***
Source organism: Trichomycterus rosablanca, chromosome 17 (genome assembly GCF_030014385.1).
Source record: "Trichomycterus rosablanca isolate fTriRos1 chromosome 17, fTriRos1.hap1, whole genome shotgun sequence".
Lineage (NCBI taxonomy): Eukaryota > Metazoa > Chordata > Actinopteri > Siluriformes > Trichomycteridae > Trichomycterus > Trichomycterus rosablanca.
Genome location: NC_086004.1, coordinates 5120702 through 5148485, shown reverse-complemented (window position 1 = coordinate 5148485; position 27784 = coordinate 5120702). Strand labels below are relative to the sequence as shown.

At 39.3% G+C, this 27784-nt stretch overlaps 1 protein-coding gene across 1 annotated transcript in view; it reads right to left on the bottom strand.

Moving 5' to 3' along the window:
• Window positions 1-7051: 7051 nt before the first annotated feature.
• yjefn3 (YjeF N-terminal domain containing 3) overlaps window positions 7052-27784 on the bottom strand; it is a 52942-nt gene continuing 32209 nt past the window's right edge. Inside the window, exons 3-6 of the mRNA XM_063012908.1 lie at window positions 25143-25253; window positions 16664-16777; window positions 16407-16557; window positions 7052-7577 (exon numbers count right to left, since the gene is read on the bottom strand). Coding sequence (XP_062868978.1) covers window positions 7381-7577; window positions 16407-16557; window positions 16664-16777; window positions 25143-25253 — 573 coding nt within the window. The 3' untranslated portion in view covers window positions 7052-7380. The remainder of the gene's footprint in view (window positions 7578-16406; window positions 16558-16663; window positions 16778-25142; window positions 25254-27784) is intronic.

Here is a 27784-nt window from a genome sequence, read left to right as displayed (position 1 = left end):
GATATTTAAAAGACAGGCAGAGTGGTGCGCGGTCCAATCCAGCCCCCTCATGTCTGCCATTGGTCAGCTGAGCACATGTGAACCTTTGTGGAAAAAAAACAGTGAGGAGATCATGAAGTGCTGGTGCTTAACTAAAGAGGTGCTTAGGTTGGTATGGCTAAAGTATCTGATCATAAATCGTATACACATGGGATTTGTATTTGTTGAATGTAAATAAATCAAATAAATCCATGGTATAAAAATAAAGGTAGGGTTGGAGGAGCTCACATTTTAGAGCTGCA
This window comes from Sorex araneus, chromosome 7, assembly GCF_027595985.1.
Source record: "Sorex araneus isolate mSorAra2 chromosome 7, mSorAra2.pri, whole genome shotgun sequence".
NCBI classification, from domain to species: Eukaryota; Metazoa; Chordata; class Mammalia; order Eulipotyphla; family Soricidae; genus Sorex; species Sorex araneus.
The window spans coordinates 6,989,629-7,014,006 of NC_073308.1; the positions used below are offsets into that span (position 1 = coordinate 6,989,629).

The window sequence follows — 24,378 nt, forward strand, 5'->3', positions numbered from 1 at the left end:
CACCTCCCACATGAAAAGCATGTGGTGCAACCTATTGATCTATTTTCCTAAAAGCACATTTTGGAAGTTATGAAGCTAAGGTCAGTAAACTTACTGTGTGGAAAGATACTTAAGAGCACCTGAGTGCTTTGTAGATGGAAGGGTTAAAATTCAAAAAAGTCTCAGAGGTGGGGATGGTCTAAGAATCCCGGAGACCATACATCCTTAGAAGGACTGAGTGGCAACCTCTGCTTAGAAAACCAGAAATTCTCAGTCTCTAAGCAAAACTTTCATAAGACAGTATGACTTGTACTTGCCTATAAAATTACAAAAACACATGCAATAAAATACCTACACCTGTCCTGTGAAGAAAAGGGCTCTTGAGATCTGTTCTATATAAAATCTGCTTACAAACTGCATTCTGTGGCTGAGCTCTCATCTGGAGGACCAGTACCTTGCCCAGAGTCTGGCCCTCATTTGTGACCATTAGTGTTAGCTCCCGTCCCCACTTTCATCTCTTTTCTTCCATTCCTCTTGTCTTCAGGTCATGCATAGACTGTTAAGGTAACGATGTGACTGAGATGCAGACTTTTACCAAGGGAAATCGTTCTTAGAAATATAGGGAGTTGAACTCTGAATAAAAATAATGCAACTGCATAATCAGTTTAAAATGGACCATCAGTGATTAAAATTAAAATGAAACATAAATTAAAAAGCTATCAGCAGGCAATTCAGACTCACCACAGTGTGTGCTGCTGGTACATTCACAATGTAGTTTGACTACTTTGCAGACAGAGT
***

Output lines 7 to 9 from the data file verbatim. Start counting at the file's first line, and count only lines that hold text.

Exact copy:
• Window positions 1-7051: 7051 nt before the first annotated feature.
• yjefn3 (YjeF N-terminal domain containing 3) overlaps window positions 7052-27784 on the bottom strand; it is a 52942-nt gene continuing 32209 nt past the window's right edge. Inside the window, exons 3-6 of the mRNA XM_063012908.1 lie at window positions 25143-25253; window positions 16664-16777; window positions 16407-16557; window positions 7052-7577 (exon numbers count right to left, since the gene is read on the bottom strand). Coding sequence (XP_062868978.1) covers window positions 7381-7577; window positions 16407-16557; window positions 16664-16777; window positions 25143-25253 — 573 coding nt within the window. The 3' untranslated portion in view covers window positions 7052-7380. The remainder of the gene's footprint in view (window positions 7578-16406; window positions 16558-16663; window positions 16778-25142; window positions 25254-27784) is intronic.

Here is a 27784-nt window from a genome sequence, read left to right as displayed (position 1 = left end):